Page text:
02 May 2018
Nottingham’s newest hospital celebrated its first birthday after a year containing “success, excitement and the steepest learning curve ever known!”
Spire Nottingham, built at a cost of almost £60m at the side of the city’s Tollerton Airport, welcomed its first surgical patient in April 2017. Since then hundreds of procedures have been carried out both privately and under the NHS e-referral scheme.
Looking back at the last 12 months, Hospital Director Will Pressley said it had been a little bit of a roller-coaster ride but that it was "full steam ahead" for the coming year.
“Nothing will ever really prepare you for opening a brand new hospital,” he said. “Just when you think all bases are covered something crops up that no-one was expecting. Fortunately we have been able to handle everything that has been thrown at us but it really has been the steepest learning curve I have ever known.”
The 58-bed hospital containing five theatres along with the latest in MRI scanning and robotic imaging technology, has already attracted the services of many of the region’s top consultants and patients from around Nottinghamshire and throughout the East Midlands.
“We have so much to offer, from theatres equipped with the very latest technology to patient bedrooms that would not be out of place in a five star hotel! Visitors really have been taken back by how good the hospital looks and the facilities we have here,” said Mr Pressley.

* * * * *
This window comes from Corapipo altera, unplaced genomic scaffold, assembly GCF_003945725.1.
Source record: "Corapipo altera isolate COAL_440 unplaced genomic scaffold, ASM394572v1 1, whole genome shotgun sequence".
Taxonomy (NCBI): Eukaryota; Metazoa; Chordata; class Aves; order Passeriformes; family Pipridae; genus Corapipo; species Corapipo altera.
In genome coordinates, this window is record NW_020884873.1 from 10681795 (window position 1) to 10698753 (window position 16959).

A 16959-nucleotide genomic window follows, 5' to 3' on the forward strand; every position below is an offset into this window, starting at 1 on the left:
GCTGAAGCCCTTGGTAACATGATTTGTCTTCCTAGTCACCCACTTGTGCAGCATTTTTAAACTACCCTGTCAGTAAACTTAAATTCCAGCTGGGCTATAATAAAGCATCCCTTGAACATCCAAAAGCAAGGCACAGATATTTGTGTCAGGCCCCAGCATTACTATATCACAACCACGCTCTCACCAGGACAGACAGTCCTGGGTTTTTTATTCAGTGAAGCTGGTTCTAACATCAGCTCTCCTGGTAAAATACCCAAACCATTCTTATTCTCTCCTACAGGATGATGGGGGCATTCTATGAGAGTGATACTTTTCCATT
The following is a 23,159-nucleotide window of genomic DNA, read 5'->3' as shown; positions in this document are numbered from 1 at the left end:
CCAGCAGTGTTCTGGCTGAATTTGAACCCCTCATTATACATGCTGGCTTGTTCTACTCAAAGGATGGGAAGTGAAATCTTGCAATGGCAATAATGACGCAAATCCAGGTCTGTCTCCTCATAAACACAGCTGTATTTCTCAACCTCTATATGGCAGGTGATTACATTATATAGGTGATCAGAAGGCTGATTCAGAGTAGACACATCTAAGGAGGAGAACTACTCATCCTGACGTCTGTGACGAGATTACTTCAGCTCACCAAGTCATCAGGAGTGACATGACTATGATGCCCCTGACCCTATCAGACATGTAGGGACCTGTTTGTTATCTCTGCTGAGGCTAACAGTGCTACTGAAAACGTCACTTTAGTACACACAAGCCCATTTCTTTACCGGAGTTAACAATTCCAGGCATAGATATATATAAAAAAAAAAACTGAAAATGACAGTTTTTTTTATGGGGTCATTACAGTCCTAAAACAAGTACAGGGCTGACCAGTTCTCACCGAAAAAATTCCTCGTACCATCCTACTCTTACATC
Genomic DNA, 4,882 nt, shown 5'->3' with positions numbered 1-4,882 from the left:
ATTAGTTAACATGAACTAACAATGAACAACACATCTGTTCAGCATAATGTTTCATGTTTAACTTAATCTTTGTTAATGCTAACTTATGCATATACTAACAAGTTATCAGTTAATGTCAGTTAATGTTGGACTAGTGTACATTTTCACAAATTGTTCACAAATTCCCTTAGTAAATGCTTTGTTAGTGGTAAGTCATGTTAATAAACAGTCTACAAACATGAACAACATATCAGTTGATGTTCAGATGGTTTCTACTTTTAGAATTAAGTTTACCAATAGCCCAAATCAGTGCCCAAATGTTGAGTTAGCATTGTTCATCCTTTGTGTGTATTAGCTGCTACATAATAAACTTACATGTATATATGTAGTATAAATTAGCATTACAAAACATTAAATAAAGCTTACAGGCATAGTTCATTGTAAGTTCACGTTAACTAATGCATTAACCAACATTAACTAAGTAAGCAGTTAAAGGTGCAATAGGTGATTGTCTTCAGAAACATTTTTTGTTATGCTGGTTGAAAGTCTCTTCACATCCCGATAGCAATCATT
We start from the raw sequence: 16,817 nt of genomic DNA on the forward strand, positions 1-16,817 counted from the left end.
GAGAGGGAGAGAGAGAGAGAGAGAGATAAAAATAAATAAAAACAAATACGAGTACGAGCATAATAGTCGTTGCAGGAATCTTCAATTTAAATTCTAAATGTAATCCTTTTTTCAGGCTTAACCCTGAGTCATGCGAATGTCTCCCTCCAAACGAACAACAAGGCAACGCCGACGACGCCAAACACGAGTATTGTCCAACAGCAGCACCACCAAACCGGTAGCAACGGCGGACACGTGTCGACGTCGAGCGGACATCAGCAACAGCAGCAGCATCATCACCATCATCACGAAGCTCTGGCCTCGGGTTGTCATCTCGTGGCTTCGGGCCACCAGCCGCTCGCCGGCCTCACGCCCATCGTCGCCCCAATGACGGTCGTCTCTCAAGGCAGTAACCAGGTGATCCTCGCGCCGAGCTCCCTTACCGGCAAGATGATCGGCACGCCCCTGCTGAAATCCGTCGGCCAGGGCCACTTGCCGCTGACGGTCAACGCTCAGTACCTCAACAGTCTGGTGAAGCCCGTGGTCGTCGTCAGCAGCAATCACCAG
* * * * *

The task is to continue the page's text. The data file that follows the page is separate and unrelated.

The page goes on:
One particular ‘show-stopper’ is the hybrid theatre containing the Siemens Artis Zeego. This provides unique robotic technology offering the very latest in imaging capability to help surgeons in areas including heart operations, cancer treatments, joint replacements and spinal surgery.
At a cost of £1.5m, the Siemens system makes it easier than ever to view internal organs from various sides – which can be crucial in diagnosing or ruling out tumours or vascular diseases.
An electronically adjustable patient table also allows a variable working height and angle, with the patient being raised, lowered and even turned into the optimal position for whichever procedure is necessary while rotating cameras can capture razor-sharp 3D images for anywhere in the body.
“I have watched surgeons in this hybrid theatre and it honestly makes me proud to be in charge of a hospital than can offer something like this. In my opinion it really is the best of its kind available in the world today,” said Mr Pressley.
The hospital will be marked its first birthday with a series of informal events involving staff, patients and consultants as Mr Pressley stressed that the coming years and not the one that has just passed is what he wants everyone to really be concentrating on.
“It has been a successful and exciting year but our work has really only just begun. I want to see Spire Nottingham established as a very important part of the region’s healthcare service, providing the best care available to people in this region.”